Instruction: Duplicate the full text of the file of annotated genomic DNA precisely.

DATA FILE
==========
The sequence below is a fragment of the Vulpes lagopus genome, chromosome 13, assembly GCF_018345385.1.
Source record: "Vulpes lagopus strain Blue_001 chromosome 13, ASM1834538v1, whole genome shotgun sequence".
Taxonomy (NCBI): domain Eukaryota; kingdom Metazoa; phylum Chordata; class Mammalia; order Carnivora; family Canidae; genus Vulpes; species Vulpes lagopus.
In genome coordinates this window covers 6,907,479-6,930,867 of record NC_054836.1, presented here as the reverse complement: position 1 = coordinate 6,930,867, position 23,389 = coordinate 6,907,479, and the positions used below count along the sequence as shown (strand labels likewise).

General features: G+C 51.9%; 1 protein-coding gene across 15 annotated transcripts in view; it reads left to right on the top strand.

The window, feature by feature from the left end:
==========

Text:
The sequence below is a fragment of the Vulpes lagopus genome, chromosome 13, assembly GCF_018345385.1.
Source record: "Vulpes lagopus strain Blue_001 chromosome 13, ASM1834538v1, whole genome shotgun sequence".
Taxonomy (NCBI): domain Eukaryota; kingdom Metazoa; phylum Chordata; class Mammalia; order Carnivora; family Canidae; genus Vulpes; species Vulpes lagopus.
In genome coordinates this window covers 6,907,479-6,930,867 of record NC_054836.1, presented here as the reverse complement: position 1 = coordinate 6,930,867, position 23,389 = coordinate 6,907,479, and the positions used below count along the sequence as shown (strand labels likewise).

General features: G+C 51.9%; 1 protein-coding gene across 15 annotated transcripts in view; it reads left to right on the top strand.

The window, feature by feature from the left end: